The idea that one’s security can be ensured by an external authority underlies ridiculous ideas such as gun-free zones, which end up being free-crime zones. When the innocent have access to guns and take responsibility for security, things turn out differently — crime is stopped cold. In 2002 a suspended Appalachian School of Law student with a poor academic record entered the Virginia campus and opened fire, killing the dean, a professor, and a student. The gunman also wounded three others. When the shots rang out, two students, independently of each other, headed to their cars to retrieve their handguns. Those students confronted the killer, at which point he dropped his gun and was restrained by other students. Three deaths — not 32 killed.
Read the rest of this week's op-ed, "The Lesson of Virginia Tech," at The Future of Freedom Foundation website.

Tuesday, April 24, 2007

"Dangerousness Is Not a Disease"

Thomas Szasz's take on the Virginia Tech shooting is here at the Foundation for Economic Education website.

Cross-posted at Liberty & Power.

Sunday, April 22, 2007

The Lesson of Virginia Tech

It's the same lesson we should have learned long ago: in practical terms, you cannot really delegate your right of self-defense. Whoever your agent is, he, she, or it cannot guarantee to be with you every moment. If you are threatened by someone, there is only one other person who is sure to be there: you. So you ultimately are responsible for your own self-defense. Gun-free zones are free-crime zones.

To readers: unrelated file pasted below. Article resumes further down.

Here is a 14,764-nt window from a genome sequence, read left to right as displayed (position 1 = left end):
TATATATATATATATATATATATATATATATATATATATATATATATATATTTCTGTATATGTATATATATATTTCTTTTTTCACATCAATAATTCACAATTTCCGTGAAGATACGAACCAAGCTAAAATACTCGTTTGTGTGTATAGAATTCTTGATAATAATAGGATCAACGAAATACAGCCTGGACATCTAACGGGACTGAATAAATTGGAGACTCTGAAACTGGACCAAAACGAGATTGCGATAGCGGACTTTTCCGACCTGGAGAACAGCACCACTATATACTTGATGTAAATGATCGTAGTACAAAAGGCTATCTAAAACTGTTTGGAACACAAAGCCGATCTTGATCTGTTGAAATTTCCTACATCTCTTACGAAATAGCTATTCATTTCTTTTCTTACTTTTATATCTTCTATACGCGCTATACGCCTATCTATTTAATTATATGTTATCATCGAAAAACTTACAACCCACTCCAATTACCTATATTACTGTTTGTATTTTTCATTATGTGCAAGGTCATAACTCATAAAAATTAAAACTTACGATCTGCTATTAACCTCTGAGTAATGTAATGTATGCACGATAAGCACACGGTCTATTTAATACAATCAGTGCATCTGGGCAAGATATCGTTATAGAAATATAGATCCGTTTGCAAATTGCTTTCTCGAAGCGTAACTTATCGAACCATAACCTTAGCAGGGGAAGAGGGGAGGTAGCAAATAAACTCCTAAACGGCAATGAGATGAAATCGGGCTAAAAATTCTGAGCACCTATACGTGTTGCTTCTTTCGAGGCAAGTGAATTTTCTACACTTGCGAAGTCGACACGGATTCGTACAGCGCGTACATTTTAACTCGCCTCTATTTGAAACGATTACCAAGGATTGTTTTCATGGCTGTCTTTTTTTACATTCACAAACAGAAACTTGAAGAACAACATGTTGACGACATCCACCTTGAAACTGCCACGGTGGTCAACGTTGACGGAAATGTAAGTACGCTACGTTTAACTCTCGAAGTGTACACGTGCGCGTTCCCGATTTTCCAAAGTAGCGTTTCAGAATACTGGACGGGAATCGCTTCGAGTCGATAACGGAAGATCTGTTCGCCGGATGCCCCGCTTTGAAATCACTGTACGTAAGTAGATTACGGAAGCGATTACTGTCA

See Alexander Cockburn's "Bring Back the Posse."

Saturday, April 21, 2007


Why should troop morale be the controlling consideration in what we do and say about the war in Iraq? People are being killed and maimed. That's far more important than how American soldiers feel about their mission. We can address their self-esteem issues when they come home.

What's to Lose?

What would an American defeat in Iraq mean? Would evil Iraqis conquer the United States, force us all to speak Arabic, and convert us to Islam? Hardly. There is no threat whatsoever to the American people from the sectarian fighters in Baghdad or elsewhere in that country. Even the Iraqis who form the local al-Qaeda chapter have no designs on the United States. Indeed, they have their hands full in their own country. And their hands would be even fuller if the United States should withdraw. Even most Sunnis in Iraq despise the al-Qaeda types and their brutal methods. If anything holds the disparate Sunni factions together, it’s their common animosity to the U.S. occupation.

So in what sense would “we” lose? From the standpoint of the American people, it would be no loss at all. Rather, it would be a victory.